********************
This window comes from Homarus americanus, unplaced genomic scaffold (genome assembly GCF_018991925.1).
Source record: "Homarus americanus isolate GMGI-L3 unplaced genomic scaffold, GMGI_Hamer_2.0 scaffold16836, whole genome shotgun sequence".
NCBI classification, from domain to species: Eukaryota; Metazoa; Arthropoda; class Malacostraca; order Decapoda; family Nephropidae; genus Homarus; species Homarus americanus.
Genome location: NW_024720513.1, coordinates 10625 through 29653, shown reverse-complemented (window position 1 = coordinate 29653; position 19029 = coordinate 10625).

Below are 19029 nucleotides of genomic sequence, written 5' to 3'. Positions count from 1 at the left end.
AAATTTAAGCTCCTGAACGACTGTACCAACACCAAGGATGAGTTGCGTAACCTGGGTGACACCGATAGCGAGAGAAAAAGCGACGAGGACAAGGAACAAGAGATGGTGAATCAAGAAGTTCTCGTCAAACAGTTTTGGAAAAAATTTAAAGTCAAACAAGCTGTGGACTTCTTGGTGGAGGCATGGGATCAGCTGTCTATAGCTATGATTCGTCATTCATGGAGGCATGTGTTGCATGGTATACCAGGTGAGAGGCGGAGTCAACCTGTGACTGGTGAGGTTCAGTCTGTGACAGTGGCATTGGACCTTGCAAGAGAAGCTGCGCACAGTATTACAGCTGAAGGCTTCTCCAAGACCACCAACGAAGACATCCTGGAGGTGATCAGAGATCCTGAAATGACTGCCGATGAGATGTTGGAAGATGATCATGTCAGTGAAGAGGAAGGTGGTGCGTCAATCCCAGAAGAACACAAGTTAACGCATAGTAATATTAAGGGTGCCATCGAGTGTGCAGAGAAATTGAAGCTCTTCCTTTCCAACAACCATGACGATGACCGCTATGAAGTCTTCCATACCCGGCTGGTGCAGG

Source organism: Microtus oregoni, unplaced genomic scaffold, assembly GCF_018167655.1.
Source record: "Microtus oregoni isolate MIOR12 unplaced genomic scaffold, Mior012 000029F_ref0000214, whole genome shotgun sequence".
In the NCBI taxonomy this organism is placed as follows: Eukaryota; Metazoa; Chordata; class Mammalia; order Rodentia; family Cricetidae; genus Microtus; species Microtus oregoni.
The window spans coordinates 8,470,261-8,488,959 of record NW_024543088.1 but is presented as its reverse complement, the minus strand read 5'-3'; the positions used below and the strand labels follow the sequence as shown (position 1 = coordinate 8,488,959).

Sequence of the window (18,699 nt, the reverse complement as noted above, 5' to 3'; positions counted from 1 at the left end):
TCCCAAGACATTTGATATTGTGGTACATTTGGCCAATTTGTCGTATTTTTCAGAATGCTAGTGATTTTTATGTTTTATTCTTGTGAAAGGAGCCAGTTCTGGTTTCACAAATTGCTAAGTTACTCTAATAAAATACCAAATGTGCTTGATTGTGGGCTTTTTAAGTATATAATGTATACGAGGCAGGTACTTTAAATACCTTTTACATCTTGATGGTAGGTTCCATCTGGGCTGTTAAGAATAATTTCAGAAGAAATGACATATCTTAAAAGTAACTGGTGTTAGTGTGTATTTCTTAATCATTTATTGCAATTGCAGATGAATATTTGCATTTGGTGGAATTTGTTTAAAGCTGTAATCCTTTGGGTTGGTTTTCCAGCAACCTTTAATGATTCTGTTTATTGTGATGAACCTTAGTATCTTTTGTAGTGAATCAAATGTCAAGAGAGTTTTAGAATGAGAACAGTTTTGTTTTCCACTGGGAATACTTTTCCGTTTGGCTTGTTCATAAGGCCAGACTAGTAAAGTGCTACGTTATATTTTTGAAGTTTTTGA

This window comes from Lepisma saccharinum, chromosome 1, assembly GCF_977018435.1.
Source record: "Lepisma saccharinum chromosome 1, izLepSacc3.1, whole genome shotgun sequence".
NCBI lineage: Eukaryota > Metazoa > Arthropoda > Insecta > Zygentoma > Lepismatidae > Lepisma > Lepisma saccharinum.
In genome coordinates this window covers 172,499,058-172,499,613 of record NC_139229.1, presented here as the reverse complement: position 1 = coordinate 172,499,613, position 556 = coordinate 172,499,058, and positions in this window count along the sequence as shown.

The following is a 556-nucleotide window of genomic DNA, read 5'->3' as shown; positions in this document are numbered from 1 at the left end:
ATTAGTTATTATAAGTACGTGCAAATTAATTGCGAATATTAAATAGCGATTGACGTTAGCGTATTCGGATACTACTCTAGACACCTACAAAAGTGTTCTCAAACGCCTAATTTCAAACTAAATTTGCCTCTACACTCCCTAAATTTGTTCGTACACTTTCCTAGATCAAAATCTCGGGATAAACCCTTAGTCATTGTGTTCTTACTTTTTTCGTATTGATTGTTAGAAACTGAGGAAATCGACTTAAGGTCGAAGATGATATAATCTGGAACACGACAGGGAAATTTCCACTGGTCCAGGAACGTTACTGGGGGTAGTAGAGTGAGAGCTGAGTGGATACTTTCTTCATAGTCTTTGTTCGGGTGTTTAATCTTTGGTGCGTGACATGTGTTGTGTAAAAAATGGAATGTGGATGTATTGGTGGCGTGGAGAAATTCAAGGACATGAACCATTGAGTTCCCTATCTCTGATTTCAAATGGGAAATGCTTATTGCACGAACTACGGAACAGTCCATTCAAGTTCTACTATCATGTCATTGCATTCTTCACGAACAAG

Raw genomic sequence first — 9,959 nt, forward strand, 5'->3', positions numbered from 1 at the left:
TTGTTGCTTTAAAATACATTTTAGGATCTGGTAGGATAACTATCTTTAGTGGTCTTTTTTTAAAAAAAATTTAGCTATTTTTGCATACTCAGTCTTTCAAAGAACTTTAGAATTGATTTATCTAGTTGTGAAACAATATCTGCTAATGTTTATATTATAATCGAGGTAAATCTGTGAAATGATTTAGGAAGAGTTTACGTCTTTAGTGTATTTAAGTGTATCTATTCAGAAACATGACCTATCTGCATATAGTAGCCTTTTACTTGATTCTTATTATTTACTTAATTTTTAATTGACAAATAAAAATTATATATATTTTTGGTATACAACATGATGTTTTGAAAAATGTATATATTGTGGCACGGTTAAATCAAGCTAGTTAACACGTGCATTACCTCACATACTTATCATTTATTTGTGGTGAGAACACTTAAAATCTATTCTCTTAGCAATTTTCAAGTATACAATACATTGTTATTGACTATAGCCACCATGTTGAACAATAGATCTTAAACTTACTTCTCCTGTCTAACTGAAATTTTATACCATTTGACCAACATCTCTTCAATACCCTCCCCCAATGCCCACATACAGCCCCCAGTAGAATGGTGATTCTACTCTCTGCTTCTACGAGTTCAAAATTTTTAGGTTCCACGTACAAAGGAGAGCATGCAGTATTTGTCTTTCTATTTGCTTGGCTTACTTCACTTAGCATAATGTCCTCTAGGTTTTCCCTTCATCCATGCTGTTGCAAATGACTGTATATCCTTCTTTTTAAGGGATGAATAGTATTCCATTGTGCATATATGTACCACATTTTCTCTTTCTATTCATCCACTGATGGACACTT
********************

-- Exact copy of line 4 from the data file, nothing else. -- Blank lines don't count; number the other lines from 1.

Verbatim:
Genome location: NW_024720513.1, coordinates 10625 through 29653, shown reverse-complemented (window position 1 = coordinate 29653; position 19029 = coordinate 10625).